Complete guide: how to choose an external textile screen

When choosing an external textile screen, you choose the type, fabric and control methods. Learn what options are available and what are the advantages and disadvantages of each solution.

External textile screens are sold by companies under different names and are most often called include screens, screen blinds, external roller shutters or just roller shutters. However, it is always the same product – a durable textile screen, usually made of glass or polyester fibre coated with PVC, which is ideal for external shading of houses, office buildings and garden pergolas.

1. Choosing the type of textile screen

Even at first sight, external textile screens differ in the way they are guided. The choices are as follows:

  • screens guided by a cable
  • screens guided in a guiding rail,
  • and the strongest screens guided in a zipper , which are called Zipscreens.

Screens guided by cables are simple textile screens stretched between the top box and the bottom load profile. The lower profile is guided on the sides by stainless steel cables. This type of screen only has low wind resistance, because the cables are anchored at only two points (top and bottom), meaning they are relatively loose and stronger winds will snap them. The main advantage is the lower price.

Screens that have a bottom load profile guided in guiding rails firmly connected to the building resist wind significantly better. Again, the fabric is not firmly anchored along its entire length and is again only stretched between the lower load profile and the upper box. However, the bottom profile is securely guided in the firmly anchored profiles.

The most durable are called zipscreens. In this solution, there is also a zipper welded along the entire length of the textile screen which serves to firmly connect the fabric to the guiding rails. Even strong winds cannot tear it off. Zipscreens therefore withstand wind perfectly, even better than external blinds.

At NEVA, we currently offer only the most durable zipscreens, namely the  ZIP100 and ZIP135 textile screens.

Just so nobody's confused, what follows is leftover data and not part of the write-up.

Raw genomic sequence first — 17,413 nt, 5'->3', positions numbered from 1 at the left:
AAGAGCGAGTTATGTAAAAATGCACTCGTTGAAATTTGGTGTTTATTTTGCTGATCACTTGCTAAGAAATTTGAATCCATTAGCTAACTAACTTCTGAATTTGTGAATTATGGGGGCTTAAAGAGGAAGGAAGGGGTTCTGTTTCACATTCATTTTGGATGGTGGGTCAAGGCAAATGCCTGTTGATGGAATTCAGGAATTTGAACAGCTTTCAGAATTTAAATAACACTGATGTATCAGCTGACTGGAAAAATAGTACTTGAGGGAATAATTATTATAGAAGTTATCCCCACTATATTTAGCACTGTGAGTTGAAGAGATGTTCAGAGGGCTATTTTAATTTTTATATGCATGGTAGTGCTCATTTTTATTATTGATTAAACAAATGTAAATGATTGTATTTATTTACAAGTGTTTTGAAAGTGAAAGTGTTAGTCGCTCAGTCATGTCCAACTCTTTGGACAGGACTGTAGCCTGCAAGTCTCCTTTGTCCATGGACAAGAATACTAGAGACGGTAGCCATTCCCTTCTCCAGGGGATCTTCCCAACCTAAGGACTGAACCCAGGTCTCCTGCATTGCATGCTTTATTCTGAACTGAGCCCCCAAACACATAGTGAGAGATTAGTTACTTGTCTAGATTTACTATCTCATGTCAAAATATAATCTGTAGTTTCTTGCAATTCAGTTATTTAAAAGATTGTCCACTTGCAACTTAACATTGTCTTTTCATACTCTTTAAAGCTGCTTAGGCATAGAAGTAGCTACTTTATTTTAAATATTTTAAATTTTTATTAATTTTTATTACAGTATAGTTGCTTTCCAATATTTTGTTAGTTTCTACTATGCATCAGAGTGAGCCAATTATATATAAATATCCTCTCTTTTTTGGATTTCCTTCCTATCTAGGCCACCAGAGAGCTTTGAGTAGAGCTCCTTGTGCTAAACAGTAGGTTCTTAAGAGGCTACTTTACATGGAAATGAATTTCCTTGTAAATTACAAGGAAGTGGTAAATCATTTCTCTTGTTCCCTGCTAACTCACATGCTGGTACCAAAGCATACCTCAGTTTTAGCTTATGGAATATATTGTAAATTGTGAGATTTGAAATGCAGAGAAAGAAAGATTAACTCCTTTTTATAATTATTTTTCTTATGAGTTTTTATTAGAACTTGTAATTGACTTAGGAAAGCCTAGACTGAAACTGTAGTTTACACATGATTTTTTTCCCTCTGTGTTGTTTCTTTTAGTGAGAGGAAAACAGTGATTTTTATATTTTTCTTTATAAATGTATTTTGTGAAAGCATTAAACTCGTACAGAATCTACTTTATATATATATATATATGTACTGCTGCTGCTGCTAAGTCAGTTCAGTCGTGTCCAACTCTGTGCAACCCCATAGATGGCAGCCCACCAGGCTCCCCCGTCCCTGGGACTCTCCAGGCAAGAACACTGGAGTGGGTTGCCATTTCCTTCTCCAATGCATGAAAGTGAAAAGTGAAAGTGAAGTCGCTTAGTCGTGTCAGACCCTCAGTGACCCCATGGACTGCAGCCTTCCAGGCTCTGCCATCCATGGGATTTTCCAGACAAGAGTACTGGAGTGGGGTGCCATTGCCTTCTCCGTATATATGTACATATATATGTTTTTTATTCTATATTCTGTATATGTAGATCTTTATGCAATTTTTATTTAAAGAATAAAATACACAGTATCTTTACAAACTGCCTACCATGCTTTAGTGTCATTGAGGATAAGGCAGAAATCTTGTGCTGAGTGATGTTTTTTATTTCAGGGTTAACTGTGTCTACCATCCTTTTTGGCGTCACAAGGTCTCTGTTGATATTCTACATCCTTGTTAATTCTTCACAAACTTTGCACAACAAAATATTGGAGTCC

You also choose the shape of the top box to go with the textile screen, which can be found in half-round or rectangular versions at most dealers. Architects recommend that you match the shape of the box to the shape of the sill or window frames. Therefore, choose a square box for sharp-edged sills and a half-round box for rounded sills.

Match the square or half-round box to the shape of the window sill or window frame.

2. Choosing the fabric

If you have chosen the type of textile screen, the next step is to choose the fabric. There are plenty of fabrics on the market, most commonly made of polyester or fiberglass coated with a PVC (polyvinyl chloride) layer.

Polyester fibres are elastic and very tear-resistant; on the other hand, they are less resistant to extremely high temperatures. In our range, this type of fabric is represented by the manufacturer Serge Ferrari and its Soltis Perform 92. The fabric acts more like a solid surface, as it is first woven and then sealed with PVC.

Fiberglass, in contrast, is less elastic and is brittle; on the other hand, it resists high temperatures very well and has a slightly longer lifetime. In our range, this type of fabric is represented by the manufacturer Helioscreen and its fabric Sergé 3%. The fabric acts more like a woven fabric because the fibres are first sealed with PVC and then woven together.

We have written more about fabrics of textile screens in the article Fabrics of textile screens: what are they and what are they made of?

The Serge 3% fiberglass fabric is more like a woven fabric.

In practice, polyester and glass fibre have very similar properties apart from appearance, so it is more relevant to keep an eye on these parameters:

  • Transmittance indicates the amount of light that a fabric lets into a room
  • The openness factor determines how well you can see out through the fabric